4 Discussioninlineinlinetodo: inlineIn Figure 5, despite ACGM is explained as a better method than VCGM, ACGM appears to have a higher sensitivity to medium noise level than VCGM. Can the authors explain why?inlineinlinetodo: inlineMoreover, the same paragraph suggests that unless UTHmin excludes, false matches can be introduced. This sounds arbitrary and a better justification is required.
In the 50% noise case of Section 3.1.2, ACGM is more sensitive to noise than VCGM because was set without using Eq. 5. Setting a correct is hard in the presence of noise that cannot be filter with the geodesic constraint. This specific situation is an ACGM’s limitation that was overcome when Eq. 5 defined in all other experiments.
The experiment in Section 3.2 shows with real data that ACGM is faster and more accurate than BGM. Globally, ACGM correctly registers the two trees, except for few leaf vessels in the upper middle part of Fig. 8c.These few vessels are not well transformed because the corresponding bifurcations are missing in the target segmentation. These errors can be solved after the coarse bifurcation matching presented here, either by improving the fine matching of high deformation edges or using vessels’ end points.
It is hard to directly set the optimal Mahalanobis compliance thresholds. In VCGM, removes the initialization and FE model dependency. However, it still depends on the deformation magnitude, incremental hypotheses generation and scale. A large finds a correct match but increases the matching time. ACGM allows to overestimate to guarantee the correct solution and thanks to the rigid-to-soft approach it increases minimally the matching time. This allowed to set an approximate range that matched efficiently a wide variety of experiments. That’s why ACGM is considered better than VCGM.
The proposed ACGM method is up to one order of magnitude faster than BGM. Besides being faster, ACGM maintains or even improves the RE in real and synthetic experiments. All the parameters of the algorithm, including the incremental maximum displacement range, are easy to set and can work correctly in a wide range of scenarios. The method allows to augment anatomical structures non-visible in the intra-operative image. This improves the visualization of the target and risk anatomy, which is a very important clinical need that could, for example, allow surgeons to reach small structures during image guided procedures.
ACGM was successful even under very large deformations while using an automatic segmentation method on the porcine liver dataset. This robustness was also demonstrated by adding several levels of noise and deformations in the synthetic datasets. The efficient ACGM method handles a large number of noise bifurcations. Still maintaining the matching time within acceptable intra-operative constraints. This alleviates the need of low noise intra-operative automatic image segmentation. The compliance filtering reduces the dependence on geodesic constraints, this could even allow to efficiently match unconnected graphs.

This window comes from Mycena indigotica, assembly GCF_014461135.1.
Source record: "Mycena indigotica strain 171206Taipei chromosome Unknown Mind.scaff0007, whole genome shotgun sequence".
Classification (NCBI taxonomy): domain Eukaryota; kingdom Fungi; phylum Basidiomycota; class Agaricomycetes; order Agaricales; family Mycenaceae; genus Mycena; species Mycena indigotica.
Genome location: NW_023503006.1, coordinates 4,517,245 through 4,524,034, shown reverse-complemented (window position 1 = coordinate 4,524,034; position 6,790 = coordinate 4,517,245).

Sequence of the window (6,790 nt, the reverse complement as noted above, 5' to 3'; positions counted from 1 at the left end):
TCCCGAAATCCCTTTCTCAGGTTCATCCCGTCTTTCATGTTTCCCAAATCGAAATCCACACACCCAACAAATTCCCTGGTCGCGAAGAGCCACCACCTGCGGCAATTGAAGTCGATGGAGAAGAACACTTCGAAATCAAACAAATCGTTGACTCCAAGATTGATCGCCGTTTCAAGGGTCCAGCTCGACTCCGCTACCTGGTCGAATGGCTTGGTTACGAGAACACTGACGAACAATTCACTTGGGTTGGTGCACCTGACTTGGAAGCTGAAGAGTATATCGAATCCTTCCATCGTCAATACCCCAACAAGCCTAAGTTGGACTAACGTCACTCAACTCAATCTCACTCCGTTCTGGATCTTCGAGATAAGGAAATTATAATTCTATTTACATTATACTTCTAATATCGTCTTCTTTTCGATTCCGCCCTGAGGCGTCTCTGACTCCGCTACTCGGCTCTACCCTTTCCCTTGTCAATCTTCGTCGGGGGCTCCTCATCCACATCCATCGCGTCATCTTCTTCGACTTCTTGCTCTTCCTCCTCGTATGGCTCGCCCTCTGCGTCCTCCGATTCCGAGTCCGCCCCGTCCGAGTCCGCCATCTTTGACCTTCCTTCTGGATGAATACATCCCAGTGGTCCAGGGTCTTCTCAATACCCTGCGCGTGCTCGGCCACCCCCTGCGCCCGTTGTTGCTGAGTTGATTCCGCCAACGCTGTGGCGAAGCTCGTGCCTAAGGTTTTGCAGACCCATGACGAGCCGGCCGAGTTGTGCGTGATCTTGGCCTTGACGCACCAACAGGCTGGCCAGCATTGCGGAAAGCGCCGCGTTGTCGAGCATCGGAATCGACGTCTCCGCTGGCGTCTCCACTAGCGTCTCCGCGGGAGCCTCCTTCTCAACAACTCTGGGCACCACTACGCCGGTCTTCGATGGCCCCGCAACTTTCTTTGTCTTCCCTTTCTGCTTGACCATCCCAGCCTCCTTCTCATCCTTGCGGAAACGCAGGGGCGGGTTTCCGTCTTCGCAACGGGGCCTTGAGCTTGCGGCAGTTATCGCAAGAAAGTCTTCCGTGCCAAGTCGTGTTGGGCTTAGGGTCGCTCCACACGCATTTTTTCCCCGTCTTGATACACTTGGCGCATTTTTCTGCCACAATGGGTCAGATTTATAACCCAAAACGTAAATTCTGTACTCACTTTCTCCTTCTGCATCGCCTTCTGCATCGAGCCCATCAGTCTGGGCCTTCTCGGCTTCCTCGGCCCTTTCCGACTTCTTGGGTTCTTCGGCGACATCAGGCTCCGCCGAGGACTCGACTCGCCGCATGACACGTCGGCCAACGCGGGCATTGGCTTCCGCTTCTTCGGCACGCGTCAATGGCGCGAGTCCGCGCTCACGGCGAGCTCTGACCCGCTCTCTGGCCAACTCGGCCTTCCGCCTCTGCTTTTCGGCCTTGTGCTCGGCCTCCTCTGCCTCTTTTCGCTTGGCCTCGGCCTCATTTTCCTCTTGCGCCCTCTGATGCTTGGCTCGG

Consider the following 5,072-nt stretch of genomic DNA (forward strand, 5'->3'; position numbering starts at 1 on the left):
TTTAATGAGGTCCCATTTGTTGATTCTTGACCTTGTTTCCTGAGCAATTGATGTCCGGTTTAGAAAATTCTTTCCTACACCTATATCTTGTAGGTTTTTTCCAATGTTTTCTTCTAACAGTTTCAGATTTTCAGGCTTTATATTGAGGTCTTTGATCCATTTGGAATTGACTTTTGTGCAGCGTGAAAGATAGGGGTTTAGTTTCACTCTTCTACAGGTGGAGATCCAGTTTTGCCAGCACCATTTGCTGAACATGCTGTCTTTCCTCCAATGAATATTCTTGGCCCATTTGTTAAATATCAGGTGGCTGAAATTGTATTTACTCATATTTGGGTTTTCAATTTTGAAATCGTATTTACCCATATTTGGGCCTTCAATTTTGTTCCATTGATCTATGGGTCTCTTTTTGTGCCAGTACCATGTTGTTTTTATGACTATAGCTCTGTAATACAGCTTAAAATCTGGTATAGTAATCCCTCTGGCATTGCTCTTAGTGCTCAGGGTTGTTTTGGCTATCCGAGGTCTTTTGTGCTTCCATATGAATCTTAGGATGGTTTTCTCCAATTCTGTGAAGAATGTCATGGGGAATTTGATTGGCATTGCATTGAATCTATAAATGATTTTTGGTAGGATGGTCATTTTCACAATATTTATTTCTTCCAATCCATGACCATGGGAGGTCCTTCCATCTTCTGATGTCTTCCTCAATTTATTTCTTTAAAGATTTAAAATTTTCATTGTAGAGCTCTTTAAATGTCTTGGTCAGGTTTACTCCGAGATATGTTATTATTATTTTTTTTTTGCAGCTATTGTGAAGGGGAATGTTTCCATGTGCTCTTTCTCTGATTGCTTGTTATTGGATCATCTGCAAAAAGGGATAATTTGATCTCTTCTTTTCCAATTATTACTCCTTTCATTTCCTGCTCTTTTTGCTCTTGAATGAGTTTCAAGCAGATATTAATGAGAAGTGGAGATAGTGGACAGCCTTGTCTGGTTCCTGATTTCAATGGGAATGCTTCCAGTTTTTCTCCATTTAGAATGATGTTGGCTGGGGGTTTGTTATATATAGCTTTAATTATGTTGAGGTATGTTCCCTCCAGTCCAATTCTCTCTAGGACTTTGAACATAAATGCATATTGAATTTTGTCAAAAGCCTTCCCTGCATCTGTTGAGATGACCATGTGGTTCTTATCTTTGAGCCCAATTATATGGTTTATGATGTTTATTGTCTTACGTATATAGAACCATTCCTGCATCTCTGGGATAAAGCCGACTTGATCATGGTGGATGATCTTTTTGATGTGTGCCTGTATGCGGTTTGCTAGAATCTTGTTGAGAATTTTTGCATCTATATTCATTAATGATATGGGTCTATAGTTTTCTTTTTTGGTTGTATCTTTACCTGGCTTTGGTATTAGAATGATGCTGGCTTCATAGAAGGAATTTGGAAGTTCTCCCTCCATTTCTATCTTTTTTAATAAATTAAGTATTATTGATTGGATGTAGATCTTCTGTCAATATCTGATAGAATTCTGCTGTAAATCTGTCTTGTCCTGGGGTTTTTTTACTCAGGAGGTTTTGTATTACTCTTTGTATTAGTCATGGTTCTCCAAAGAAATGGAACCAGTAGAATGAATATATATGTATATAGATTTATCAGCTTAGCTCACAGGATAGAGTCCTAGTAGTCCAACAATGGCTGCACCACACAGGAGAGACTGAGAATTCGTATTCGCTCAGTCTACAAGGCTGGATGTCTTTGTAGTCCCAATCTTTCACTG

These results are promising but further evaluation is required to validate the in-vivo applicability. First, the impact of different image acquisition conditions (resolution, contrast injection or artifacts) should be studied. Second, experiments on larger human datasets are required to prove the clinical importance. Although the clinical set-up is relatively common, collecting a large dataset with expert manual ground truth (to quantify registration error) requires significant amount of work.
The experiments show that ACGM is close to accurately match unconnected, very noisy and highly deformed graphs. Thus, a faster implementation of ACGM (with more efficient mechanical models, artificial intelligence matching methods, and/or parallel implementations) can allow future US-CT registration studies.
The authors are grateful for the support from Inria, the MIMESIS and MAGRIT teams, and IHU Strasbourg. Jaime Garcia Guevara is supported by the Grand Est region and Inria.
6 Conflict of Interest
We declare that this article is free from conflicts of interest.
Cho, M., J. Lee, and K. M. Lee.